Ragusa, Sicily

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Rausa (Sicilian)
Città di Ragusa
Panorama of Ragusa Ibla
Panorama of Ragusa Ibla
Coat of arms of Ragusa
Ragusa within the homonymous province
Ragusa within the homonymous province
Location of Ragusa
Ragusa is located in Italy
Location of Ragusa in Italy
Ragusa is located in Sicily
Ragusa (Sicily)
Coordinates: 36°56′N 14°45′E / 36.933°N 14.750°E / 36.933; 14.750
ProvinceRagusa (RG)
FrazioniMarina di Ragusa, San Giacomo Bellocozzo
 • MayorGiuseppe Cassì
 • Total442.6 km2 (170.9 sq mi)
520 m (1,710 ft)
 (26 February 2018)[2]
 • Total74,251
 • Density170/km2 (430/sq mi)
Time zoneUTC+1 (CET)
 • Summer (DST)UTC+2 (CEST)
Postal code
Dialing code0932
Patron saintSt. John the Baptist (Ragusa)
St. George (Ragusa Ibla)
Saint dayJune 24
WebsiteOfficial website
Part ofLate Baroque Towns of the Val di Noto (South-Eastern Sicily)
CriteriaCultural: (i)(ii)(iv)(v)
Inscription2002 (26th Session)
Area17.39 ha (1,872,000 sq ft)
Buffer zone29.32 ha (3,156,000 sq ft)

Ragusa (Italian: [raˈɡuːza] ; Sicilian: Rausa [raˈuːsa]; Latin: Ragusia) is a city and comune in southern Italy. It is the capital of the province of Ragusa, on the island of Sicily, with 73,288 inhabitants in 2016.[2] It is built on a wide limestone hill between two deep valleys, Cava San Leonardo and Cava Santa Domenica. Together with seven other cities in the Val di Noto, it is part of a UNESCO World Heritage Site.


The origins of Ragusa can be traced back to the 2nd millennium BC, when there were several Sicel settlements in the area. The current district of Ragusa Ibla has been identified as Hybla Heraea.

The ancient city, located on a 300 metres (980 ft) hill, came into contact with nearby Greek colonies, and grew thanks to the nearby port of Camerina. After a short period of Carthaginian rule, it fell into the hands of the ancient Romans and the Byzantines, who fortified the city and built a large castle. Ragusa was occupied by the Arabs in 848 AD and remained under their rule until the 11th century, when the Normans conquered it. Ragusa was selected as a county seat, and its first count was Geoffrey, son of Count Ruggero of Sicily.

Thereafter, Ragusa's history followed the events of the Kingdom of Sicily, created in the first half of the twelfth century. A Chiaramonte family fief, it remained the county capital after it has been unified with Modica in 1296, a status that it lost in the 15th century after a popular revolt.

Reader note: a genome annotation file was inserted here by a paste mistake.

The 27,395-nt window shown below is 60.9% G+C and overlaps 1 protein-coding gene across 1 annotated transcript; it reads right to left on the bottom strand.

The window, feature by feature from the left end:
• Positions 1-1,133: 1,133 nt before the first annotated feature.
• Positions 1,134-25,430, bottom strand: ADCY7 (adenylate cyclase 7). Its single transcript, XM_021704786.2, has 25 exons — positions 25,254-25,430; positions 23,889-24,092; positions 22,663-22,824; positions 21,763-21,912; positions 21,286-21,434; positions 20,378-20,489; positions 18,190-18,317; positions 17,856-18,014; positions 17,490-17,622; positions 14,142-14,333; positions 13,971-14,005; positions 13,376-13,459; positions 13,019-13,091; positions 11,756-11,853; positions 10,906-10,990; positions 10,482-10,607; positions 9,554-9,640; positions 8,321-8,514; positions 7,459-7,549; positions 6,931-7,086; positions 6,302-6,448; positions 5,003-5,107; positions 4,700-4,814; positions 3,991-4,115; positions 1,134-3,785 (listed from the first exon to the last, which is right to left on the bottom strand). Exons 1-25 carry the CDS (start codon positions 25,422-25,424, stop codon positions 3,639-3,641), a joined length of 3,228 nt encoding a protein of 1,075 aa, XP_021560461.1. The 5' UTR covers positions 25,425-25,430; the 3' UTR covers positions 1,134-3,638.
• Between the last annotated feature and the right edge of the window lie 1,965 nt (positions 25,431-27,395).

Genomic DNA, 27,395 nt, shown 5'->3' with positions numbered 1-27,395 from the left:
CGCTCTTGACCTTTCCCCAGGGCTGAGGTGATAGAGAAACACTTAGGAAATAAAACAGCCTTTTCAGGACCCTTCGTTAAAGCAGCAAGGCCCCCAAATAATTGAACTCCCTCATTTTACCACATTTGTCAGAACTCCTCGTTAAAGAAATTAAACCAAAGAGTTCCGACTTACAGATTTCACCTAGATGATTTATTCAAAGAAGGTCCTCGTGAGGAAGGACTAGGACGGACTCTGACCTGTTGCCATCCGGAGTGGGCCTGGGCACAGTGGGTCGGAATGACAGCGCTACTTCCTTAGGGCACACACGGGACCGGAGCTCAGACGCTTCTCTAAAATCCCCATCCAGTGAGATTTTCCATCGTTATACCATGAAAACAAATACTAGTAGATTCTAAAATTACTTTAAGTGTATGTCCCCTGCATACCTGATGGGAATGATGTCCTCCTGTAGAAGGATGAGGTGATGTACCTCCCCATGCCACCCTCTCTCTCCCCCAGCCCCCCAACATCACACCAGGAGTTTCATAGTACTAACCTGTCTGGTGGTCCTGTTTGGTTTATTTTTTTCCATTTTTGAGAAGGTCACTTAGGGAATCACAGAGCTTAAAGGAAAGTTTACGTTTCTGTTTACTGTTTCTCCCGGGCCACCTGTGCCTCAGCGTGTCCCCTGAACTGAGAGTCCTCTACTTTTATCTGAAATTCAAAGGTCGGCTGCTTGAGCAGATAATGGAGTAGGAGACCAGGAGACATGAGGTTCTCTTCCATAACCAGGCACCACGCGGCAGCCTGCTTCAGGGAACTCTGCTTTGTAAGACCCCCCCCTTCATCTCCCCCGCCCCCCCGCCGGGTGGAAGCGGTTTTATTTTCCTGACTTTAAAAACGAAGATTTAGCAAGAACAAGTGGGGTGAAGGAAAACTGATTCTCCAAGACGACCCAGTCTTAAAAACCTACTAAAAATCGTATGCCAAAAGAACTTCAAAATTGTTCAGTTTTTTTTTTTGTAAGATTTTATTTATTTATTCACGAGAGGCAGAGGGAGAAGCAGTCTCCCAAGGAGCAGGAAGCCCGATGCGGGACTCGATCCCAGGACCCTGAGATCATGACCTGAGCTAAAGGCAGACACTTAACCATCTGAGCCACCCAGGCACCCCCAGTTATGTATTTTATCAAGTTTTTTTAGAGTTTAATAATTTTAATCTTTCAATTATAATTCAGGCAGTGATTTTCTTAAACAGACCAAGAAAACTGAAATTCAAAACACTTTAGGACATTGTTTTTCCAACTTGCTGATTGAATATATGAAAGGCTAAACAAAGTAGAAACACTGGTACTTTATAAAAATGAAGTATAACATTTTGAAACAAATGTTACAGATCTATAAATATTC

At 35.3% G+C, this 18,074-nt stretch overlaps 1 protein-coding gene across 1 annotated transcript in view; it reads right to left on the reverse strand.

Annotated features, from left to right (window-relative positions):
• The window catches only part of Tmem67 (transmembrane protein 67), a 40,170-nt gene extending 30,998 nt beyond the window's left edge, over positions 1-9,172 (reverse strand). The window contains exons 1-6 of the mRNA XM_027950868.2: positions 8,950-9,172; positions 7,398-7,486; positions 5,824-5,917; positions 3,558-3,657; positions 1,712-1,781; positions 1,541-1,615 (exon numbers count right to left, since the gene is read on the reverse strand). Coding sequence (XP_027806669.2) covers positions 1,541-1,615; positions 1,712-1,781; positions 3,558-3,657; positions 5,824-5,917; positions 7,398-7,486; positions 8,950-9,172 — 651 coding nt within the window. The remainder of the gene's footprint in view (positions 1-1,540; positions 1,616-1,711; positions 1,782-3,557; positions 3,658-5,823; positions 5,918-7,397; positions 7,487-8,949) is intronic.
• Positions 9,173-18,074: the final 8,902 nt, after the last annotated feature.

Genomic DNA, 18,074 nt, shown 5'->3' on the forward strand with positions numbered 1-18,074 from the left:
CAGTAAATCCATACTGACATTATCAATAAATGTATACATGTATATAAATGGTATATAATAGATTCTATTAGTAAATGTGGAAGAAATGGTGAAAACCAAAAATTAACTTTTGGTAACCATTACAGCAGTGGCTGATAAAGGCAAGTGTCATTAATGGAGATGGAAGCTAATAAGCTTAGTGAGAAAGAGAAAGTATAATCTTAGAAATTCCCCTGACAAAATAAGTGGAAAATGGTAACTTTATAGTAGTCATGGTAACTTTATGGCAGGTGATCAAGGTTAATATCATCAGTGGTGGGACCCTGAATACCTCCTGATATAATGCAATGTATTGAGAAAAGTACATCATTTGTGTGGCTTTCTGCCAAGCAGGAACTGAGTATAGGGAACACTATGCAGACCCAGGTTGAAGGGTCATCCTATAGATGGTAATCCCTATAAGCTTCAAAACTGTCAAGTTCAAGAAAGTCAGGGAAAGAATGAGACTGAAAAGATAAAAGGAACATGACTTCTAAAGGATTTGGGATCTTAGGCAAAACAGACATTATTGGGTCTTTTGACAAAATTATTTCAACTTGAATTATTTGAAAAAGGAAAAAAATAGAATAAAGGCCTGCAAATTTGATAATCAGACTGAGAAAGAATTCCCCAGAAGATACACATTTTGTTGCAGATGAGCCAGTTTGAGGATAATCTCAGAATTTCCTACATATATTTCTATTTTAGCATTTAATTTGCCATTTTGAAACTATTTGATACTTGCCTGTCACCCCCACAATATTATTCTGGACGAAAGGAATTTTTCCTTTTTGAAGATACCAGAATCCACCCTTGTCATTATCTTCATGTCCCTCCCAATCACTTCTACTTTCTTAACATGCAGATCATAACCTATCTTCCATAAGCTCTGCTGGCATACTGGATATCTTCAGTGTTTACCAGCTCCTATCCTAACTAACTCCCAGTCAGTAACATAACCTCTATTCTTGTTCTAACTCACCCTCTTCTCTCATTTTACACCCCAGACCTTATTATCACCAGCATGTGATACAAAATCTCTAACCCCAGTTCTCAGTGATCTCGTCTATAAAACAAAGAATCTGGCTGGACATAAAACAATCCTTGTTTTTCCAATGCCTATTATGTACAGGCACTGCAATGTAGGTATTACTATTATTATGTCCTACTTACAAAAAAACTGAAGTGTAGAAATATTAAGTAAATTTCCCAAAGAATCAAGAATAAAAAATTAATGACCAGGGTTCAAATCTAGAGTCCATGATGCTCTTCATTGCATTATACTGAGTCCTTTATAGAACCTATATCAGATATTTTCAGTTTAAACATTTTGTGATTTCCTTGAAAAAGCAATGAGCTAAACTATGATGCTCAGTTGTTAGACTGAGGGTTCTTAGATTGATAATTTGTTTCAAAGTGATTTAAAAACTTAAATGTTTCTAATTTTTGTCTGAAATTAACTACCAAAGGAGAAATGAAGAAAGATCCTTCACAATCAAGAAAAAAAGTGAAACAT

In 1693, Ragusa was devastated by a huge earthquake, which killed some 5,000 inhabitants. After the catastrophe, the city was largely rebuilt, and many Baroque buildings from that time remain in the city. Most of the population moved to a new settlement in the former district of Patro. The new municipality was called "Ragusa Superiore" (Upper Ragusa) and the ancient city "Ragusa Inferiore" (Lower Ragusa). Both cities remained separated until 1926, when they were merged to become a provincial capital in 1927 at the expense of Modica, which had been the former capital and the most populous and important city in the region since 1296.

In 1838, an asphalt deposit was discovered, which is still being worked.

In 1848, together with the cities of Modica and Scicli, it rebelled against the Bourbon government to obtain the island's freedom and independence. In 1860, armed volunteers were immediately sent to help Garibaldi, who had just landed in Marsala. It became part of the Kingdom of Italy under the guidance of Senator Corrado Arezzo de Spuches di Donnafugata. In 1889, the Banca Popolare Cooperativa di Ragusa was founded, the first embryo of the current Banca Agricola Popolare di Ragusa. The bank thrived thanks to the huge wealth and prosperous agriculture that belonged to the now ex-county, and it immediately became an important point of reference for the whole Ibla economy.

In the early 20th century, socialist ideas spread particularly strongly in the Ragusa area compared to rest of the region, according to many fascist historians. Ragusa was described as a "fief of the reds", like that of Bologna. A strong political dialectic caused fascism to impose itself on Ragusa, which provoked a violent response similar to that in the Po Valley. On 29 January 1921, a group of fascists destroyed the socialist circle of Vittoria, killed a man and injured four others. Two months later in Ragusa, four people were killed and sixty were injured. The main promoter of fascist ideology in Ragusa was Totò Giurato, the grandfather of the television presenter Luca Giurato.